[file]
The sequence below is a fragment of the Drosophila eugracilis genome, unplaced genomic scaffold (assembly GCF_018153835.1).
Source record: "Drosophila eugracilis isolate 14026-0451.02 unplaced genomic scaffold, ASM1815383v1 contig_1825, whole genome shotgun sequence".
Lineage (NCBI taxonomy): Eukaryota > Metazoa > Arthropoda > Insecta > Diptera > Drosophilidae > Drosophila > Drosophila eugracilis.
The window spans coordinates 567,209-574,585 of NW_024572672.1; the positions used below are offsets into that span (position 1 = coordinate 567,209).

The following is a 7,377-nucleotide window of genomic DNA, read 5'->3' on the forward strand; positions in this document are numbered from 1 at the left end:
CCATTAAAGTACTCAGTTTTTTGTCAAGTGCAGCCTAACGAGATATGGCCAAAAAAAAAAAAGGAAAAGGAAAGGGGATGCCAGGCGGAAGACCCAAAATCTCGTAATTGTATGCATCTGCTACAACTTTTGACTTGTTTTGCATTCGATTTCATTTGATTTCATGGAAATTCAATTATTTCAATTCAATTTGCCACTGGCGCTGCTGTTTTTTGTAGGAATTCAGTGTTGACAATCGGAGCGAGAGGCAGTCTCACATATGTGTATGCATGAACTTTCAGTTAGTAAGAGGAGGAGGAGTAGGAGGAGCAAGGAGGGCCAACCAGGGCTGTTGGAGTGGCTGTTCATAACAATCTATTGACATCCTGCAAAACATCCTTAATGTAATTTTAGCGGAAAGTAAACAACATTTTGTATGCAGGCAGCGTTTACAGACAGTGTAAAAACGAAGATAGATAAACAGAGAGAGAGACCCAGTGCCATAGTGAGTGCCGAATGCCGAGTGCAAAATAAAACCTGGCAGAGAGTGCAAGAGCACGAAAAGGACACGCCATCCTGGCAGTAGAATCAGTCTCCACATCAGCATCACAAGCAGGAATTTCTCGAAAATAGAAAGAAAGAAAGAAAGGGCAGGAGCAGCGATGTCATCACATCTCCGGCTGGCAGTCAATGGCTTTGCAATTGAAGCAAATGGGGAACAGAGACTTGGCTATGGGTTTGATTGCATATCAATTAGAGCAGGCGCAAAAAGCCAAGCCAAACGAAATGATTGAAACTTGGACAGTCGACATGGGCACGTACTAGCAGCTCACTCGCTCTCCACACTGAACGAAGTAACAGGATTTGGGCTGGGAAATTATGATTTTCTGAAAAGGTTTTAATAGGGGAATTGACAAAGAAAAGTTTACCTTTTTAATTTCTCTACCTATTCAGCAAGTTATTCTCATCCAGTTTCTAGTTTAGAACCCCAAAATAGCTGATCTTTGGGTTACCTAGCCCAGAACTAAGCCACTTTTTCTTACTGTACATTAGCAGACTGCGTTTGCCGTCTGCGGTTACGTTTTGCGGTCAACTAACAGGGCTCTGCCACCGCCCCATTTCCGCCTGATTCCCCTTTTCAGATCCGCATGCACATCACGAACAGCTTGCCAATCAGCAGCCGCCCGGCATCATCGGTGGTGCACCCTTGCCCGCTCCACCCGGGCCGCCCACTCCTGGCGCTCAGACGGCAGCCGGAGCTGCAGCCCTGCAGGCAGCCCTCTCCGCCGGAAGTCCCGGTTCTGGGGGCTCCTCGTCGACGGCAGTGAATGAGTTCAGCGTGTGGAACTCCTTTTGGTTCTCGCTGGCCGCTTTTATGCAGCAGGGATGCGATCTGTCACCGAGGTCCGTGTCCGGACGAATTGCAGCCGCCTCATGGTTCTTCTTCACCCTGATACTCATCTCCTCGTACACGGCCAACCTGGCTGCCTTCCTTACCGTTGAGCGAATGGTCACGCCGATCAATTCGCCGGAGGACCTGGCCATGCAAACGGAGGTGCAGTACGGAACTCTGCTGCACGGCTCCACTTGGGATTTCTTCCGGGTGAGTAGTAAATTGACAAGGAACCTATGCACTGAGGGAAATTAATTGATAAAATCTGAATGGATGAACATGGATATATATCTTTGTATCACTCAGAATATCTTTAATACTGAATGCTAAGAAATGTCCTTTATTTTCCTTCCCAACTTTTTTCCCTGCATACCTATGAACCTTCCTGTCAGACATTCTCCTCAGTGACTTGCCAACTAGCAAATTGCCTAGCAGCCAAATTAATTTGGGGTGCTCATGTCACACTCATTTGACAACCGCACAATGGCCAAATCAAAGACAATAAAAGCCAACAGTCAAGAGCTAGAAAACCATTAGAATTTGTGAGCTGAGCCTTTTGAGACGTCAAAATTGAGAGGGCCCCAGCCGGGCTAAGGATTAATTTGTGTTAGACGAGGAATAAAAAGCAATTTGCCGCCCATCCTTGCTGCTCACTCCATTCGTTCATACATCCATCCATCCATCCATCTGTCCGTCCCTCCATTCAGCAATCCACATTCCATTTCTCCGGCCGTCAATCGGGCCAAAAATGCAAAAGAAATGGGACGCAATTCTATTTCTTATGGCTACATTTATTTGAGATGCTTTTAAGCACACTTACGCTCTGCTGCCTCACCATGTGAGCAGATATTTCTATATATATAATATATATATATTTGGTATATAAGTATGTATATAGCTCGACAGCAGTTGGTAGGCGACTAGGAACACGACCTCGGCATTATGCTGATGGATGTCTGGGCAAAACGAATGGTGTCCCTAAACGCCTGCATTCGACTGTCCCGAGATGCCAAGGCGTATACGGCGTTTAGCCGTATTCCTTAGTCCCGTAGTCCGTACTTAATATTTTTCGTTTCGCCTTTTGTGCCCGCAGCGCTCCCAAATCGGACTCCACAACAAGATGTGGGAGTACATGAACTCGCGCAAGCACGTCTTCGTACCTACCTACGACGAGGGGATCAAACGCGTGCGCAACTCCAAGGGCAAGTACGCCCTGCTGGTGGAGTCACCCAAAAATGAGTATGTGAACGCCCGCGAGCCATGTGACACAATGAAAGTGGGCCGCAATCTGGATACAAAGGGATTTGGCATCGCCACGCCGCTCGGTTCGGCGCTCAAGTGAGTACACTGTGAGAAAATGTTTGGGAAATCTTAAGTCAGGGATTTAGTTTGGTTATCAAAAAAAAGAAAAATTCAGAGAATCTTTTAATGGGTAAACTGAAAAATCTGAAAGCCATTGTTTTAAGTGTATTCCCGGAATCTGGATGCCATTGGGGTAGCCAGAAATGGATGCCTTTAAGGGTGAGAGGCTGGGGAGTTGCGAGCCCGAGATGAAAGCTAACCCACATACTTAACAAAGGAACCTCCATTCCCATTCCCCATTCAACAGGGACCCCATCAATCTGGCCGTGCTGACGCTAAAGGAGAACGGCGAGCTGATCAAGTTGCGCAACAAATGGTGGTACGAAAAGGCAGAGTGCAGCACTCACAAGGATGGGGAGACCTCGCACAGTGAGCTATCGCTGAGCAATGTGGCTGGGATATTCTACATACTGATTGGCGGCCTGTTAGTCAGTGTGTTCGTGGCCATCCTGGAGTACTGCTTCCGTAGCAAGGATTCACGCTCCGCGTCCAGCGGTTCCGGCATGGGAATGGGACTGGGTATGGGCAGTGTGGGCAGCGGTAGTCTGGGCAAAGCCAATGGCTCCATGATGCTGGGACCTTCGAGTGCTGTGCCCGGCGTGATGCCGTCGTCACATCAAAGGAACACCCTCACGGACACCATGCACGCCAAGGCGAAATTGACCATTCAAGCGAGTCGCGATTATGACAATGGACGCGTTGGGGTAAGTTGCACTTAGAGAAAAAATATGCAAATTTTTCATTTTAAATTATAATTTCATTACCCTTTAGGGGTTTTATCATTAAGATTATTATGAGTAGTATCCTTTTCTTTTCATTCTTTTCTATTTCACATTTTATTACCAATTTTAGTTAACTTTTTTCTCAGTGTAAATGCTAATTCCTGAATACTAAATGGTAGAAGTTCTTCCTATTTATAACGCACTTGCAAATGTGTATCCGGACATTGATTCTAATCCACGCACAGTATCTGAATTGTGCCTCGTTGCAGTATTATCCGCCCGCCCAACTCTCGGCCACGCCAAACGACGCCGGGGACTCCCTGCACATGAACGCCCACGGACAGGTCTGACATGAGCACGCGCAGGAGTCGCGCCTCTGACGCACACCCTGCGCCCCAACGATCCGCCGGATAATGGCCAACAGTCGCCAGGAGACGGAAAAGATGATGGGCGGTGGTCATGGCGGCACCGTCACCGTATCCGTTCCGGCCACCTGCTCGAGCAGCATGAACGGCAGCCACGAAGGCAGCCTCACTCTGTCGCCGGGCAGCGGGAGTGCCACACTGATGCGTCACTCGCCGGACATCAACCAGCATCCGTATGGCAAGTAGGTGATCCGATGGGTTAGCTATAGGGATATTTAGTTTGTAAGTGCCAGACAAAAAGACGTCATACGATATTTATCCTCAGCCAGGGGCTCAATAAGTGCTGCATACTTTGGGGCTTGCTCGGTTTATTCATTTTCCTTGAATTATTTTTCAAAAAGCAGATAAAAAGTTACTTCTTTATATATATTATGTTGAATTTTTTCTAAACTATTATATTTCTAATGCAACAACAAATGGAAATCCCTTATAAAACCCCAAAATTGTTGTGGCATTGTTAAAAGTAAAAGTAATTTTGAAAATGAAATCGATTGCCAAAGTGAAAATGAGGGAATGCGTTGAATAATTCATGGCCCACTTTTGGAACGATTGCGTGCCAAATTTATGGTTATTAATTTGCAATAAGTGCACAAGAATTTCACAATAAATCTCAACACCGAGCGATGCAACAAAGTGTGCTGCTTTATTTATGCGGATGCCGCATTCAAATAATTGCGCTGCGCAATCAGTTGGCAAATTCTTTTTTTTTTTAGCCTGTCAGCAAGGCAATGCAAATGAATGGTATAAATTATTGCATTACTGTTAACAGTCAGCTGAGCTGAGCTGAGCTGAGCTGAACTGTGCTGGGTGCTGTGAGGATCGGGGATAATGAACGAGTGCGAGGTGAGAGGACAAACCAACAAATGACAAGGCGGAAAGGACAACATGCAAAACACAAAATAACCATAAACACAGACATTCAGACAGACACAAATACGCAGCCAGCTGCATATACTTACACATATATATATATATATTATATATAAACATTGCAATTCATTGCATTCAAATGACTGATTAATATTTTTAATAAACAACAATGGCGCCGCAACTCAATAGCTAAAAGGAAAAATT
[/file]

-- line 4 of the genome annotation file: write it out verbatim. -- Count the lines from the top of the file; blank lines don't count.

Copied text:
The window spans coordinates 567,209-574,585 of NW_024572672.1; the positions used below are offsets into that span (position 1 = coordinate 567,209).